Indiana agency issues air permit for 1,350-MW gas plant

The Indiana Department of Environmental Management on Dec. 3 issued a prevention of significant deterioration air permit to St. Joseph Energy Center LLC for its 1,350 MW (nominal) gas-fired power project, to be located at New Carlisle in St. Joseph County, Ind.

The permit covers four natural gas-fired combined cycle combustion turbines, identified as units CCCT1, CCCT2, CCCT3, and CCCT4, each with a combustion turbine equipped with dry low NOx burners, natural gas fired duct burners, and a heat recovery steam generator identified as HRSG1, HRSG2, HRSG3, and HRSG4. NOx emissions would be controlled by four selective catalytic reduction (SCR) systems (SCR01, SCR02, SCR03 and SCR04), with carbon monoxide (CO) and volatile organic compounds (VOC) emissions controlled by oxidation catalyst systems (CAT01, CAT02, CAT03 and CAT04) and exhausting to stacks CCCT01, CCCT02, CCCT03, and CCCT04, respectively.

Each stack would have continuous emissions monitors (CEMS) for NOx and CO. The nominal heat input for each CCCT is 2,300 MMBtu/hr (higher heating value (HHV)). The combined nominal power output is 1,350 MW.

There would also be two natural gas-fired auxiliary boilers, identified as B001 and B002, each with a maximum heat input capacity of 80 MMBtu/hr (HHV), equipped with low NOx burners (LNB) with flue gas recirculation (FGR) to reduce NOx emissions, and exhausting to stacks B001 and B002.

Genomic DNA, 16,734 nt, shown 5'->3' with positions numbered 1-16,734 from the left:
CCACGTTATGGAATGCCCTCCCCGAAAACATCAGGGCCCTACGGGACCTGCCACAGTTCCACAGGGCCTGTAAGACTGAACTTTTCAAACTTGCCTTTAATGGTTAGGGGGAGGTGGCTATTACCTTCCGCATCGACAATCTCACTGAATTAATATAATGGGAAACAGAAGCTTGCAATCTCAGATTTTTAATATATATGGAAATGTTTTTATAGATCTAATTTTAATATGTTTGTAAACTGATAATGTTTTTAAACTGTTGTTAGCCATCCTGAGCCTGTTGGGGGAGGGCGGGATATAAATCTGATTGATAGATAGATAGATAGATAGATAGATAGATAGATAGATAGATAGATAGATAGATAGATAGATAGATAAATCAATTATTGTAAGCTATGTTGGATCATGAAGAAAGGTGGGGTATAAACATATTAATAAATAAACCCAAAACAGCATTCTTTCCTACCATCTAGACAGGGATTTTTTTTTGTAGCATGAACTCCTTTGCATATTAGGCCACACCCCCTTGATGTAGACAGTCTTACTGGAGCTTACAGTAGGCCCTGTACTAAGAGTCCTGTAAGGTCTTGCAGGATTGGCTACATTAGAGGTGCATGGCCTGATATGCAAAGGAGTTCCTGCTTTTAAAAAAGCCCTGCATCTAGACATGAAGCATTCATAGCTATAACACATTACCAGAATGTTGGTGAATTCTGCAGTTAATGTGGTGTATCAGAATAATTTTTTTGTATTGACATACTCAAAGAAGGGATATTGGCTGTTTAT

Company seeks exemption from Indiana utility commission

On Sept. 7, the company asked the Indiana Utility Regulatory Commission to enter decline to exercise jurisdiction, under Indiana code, over the construction, ownership and operation of a 1,345-MW combined-cycle gas turbine (CCGT) power plant located in St. Joseph County. It requested that the commission decline to exercise any jurisdiction to: require it to obtain a certificate of public convenience and necessity to construct the project: and regulate construction, ownership and operation of, and other activities in connection with the project.

St. Joseph Energy Center noted that it is a subsidiary of an investment fund managed by EIF Management LLC.

The planned project consists of two CCGT “power blocks,” each of which will consist of two gas turbines, two heat recovery steam generators and a steam turbine, it told the commission. The project will exclusively serve the wholesale power market, and the company said it does not intend to recover the costs of the project from Indiana ratepayers through rate base, rate of return or comparable methods typically associated with retail public utility rates. The company added that it will not engage in electric transmission other than that which is incidental to the ownership and operation of the project.

SJEC made a follow-up filing on Sept. 10 with the commission that included testimony from Willard Ladd, a Principal at Development Partners Group LLC. To provide the necessary investment capital required to develop, construct and run these power plants, Development Partners partnered with Energy Investors Funds, Ladd noted. Energy Investors Funds is a family of funds managed by EIF Management. Development Partners is currently developing over 2,700 MW of natural gas fired power plants across the U.S. including over 2,000 MW of combined cycle gas turbine power plants in Indiana.

Project aimed at big hole in Indiana created by coal plant retirements